Anonymous said: Do you ever want to write a novel, fiction, i.e. a work not based on ethnographic data?
I think every ethnographer has fantasies of writing fiction, partially because we are not able to write about the interior lives of our subjects. I know that some ethnographers use ethnographic fiction in order to avoid ethical issues about potentially causing harm to informants, but for my part I think the most attractive thing about fiction is the possibility of getting into a characters heads and exploring their thoughts.
That being said, I have written some short fiction and one of my ethnographic stories won the 2012 Ethnographic Fiction prize from the Society for Humanistic Anthropology. You can check it out here:
Who will teach me to write? a reader wanted to know.
The page, the page, that eternal blankness, the blankness of eternity which you cover slowly, affirming time’s scrawl as a right and your daring as necessity; the page, which you cover woodenly, ruining it, but asserting your freedom and power to act, acknowledging that you ruin everything you touch but touching it nevertheless, because acting is better than being here in mere capacity; the page, which you cover slowly with the crabbed thread of your gut; the page in the purity of its possibilities; the page of your death, against which you pit such flawed excellences as you can muster with all your life’s strength: that page will teach you to write.”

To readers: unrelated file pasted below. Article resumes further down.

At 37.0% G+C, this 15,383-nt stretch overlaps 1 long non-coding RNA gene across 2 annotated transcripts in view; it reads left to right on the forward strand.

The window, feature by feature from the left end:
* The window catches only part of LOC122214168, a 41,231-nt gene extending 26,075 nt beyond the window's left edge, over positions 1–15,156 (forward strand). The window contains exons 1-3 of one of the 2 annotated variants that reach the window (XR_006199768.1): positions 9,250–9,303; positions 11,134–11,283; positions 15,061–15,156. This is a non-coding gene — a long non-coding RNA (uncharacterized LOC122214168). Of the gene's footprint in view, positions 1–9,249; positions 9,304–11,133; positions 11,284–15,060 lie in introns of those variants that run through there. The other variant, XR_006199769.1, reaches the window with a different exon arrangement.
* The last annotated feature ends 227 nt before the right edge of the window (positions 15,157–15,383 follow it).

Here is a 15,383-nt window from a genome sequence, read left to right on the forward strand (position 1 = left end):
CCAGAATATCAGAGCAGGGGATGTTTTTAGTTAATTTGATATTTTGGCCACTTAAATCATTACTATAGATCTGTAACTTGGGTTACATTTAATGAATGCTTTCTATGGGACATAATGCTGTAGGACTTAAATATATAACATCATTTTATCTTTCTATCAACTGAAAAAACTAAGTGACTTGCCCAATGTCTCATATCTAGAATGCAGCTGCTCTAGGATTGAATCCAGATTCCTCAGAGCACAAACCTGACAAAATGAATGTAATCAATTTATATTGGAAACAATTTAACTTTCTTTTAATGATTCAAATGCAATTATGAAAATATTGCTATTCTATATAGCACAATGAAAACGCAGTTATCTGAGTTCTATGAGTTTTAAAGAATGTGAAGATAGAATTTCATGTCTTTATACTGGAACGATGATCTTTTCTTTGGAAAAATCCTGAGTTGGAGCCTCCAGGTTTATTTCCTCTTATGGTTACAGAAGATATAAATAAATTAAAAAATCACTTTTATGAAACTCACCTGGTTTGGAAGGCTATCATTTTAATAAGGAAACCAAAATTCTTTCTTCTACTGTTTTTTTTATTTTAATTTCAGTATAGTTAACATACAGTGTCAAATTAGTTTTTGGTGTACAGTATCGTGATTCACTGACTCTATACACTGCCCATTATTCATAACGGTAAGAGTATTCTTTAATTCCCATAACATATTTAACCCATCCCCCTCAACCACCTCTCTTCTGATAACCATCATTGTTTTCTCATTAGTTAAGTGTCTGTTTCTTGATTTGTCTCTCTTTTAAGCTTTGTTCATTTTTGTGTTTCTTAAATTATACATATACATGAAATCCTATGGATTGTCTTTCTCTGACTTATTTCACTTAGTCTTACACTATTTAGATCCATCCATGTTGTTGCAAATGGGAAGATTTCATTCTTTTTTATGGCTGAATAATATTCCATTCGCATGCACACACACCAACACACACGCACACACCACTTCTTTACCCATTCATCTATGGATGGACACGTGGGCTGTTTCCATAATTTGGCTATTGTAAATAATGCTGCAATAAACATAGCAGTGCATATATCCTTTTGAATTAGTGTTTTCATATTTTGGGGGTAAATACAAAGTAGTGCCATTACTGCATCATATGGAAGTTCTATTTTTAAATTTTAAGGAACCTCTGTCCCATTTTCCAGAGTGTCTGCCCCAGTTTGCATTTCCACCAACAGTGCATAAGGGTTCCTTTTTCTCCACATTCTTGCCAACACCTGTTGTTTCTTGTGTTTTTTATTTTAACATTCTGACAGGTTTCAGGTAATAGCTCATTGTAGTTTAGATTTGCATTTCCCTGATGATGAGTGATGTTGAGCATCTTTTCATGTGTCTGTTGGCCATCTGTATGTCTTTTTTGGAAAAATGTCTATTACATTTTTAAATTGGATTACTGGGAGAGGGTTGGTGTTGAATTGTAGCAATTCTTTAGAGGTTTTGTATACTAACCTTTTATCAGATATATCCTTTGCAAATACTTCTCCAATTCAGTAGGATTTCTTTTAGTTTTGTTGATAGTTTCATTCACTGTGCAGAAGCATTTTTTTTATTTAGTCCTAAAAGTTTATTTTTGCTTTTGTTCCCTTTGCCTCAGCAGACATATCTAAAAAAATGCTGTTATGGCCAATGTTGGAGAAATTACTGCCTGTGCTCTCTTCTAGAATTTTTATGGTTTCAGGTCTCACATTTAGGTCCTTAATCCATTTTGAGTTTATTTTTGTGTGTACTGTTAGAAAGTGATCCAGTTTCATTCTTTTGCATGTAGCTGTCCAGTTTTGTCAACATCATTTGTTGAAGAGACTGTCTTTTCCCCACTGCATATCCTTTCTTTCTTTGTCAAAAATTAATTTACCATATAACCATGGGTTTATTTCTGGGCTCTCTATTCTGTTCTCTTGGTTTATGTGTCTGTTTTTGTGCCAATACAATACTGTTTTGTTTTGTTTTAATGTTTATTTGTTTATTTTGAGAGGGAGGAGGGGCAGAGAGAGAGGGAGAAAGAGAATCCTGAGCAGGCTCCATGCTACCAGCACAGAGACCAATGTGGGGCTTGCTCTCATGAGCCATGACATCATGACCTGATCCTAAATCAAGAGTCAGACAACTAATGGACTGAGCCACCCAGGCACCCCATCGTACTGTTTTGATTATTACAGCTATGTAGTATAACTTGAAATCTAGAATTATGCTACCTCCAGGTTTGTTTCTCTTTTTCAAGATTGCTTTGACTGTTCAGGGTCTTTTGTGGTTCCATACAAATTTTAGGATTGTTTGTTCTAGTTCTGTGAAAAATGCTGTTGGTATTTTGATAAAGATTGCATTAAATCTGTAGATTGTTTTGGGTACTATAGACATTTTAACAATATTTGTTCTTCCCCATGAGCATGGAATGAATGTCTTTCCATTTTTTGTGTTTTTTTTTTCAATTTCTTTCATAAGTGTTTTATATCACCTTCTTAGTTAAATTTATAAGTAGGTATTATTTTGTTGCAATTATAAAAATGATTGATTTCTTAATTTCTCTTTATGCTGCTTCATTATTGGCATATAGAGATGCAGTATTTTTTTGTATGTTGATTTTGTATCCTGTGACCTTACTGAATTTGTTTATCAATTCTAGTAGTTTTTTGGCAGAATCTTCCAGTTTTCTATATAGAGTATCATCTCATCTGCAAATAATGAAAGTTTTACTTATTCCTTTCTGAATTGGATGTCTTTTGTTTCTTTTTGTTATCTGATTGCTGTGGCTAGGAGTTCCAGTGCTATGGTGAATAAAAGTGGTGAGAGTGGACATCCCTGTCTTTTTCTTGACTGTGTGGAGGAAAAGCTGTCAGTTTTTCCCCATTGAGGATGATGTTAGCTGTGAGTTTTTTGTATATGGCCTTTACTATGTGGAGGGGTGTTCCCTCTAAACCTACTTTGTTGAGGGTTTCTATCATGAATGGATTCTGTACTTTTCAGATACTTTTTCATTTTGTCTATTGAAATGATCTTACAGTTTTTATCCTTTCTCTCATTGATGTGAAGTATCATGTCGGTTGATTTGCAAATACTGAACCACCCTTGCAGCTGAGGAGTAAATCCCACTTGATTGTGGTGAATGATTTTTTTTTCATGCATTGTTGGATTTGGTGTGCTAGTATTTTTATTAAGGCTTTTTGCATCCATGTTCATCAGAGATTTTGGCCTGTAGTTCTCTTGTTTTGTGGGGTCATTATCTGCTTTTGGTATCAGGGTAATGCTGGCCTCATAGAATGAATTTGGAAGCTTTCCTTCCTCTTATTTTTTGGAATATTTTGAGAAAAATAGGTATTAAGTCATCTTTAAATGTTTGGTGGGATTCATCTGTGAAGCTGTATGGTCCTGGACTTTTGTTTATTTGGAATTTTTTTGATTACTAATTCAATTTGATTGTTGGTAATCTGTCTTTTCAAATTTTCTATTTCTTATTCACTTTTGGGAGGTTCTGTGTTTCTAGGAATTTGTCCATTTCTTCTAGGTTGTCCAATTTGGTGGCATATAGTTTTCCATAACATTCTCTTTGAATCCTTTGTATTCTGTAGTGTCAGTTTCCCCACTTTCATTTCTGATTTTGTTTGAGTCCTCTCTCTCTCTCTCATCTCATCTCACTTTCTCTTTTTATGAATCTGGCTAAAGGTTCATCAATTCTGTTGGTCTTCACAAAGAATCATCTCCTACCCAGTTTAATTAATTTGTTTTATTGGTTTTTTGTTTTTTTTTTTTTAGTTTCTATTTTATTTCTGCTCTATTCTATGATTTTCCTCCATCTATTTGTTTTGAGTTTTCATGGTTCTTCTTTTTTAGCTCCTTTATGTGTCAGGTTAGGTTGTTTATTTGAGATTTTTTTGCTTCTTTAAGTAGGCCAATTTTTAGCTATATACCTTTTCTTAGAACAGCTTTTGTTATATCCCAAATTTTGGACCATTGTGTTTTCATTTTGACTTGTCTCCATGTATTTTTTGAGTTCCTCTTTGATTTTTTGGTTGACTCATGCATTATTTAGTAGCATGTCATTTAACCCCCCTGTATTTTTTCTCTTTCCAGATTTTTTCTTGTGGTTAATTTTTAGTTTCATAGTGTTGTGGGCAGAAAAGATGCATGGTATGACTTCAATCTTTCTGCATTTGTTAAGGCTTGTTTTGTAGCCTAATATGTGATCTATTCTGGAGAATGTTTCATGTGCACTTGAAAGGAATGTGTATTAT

John Van Maanen, Tales of the Field: On Writing Ethnography. Chicago: University Of Chicago Press (Second Edition), 2011, pg 172
John Van Maanan, Tales of the Field: On Writing Ethnography. Chicago: University Of Chicago Press (Second Edition), 2011, pg. 147.